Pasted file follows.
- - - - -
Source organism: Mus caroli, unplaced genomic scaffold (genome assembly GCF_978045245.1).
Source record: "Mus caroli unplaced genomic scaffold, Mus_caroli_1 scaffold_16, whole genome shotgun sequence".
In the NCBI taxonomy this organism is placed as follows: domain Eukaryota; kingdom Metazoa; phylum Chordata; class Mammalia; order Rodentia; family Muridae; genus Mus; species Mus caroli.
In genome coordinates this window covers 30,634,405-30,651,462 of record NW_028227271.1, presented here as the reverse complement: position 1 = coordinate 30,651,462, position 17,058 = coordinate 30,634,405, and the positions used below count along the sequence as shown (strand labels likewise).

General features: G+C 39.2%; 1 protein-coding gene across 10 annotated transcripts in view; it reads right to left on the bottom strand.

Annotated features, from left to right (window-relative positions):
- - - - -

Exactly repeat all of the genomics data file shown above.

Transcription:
Source organism: Mus caroli, unplaced genomic scaffold (genome assembly GCF_978045245.1).
Source record: "Mus caroli unplaced genomic scaffold, Mus_caroli_1 scaffold_16, whole genome shotgun sequence".
In the NCBI taxonomy this organism is placed as follows: domain Eukaryota; kingdom Metazoa; phylum Chordata; class Mammalia; order Rodentia; family Muridae; genus Mus; species Mus caroli.
In genome coordinates this window covers 30,634,405-30,651,462 of record NW_028227271.1, presented here as the reverse complement: position 1 = coordinate 30,651,462, position 17,058 = coordinate 30,634,405, and the positions used below count along the sequence as shown (strand labels likewise).

General features: G+C 39.2%; 1 protein-coding gene across 10 annotated transcripts in view; it reads right to left on the bottom strand.

Annotated features, from left to right (window-relative positions):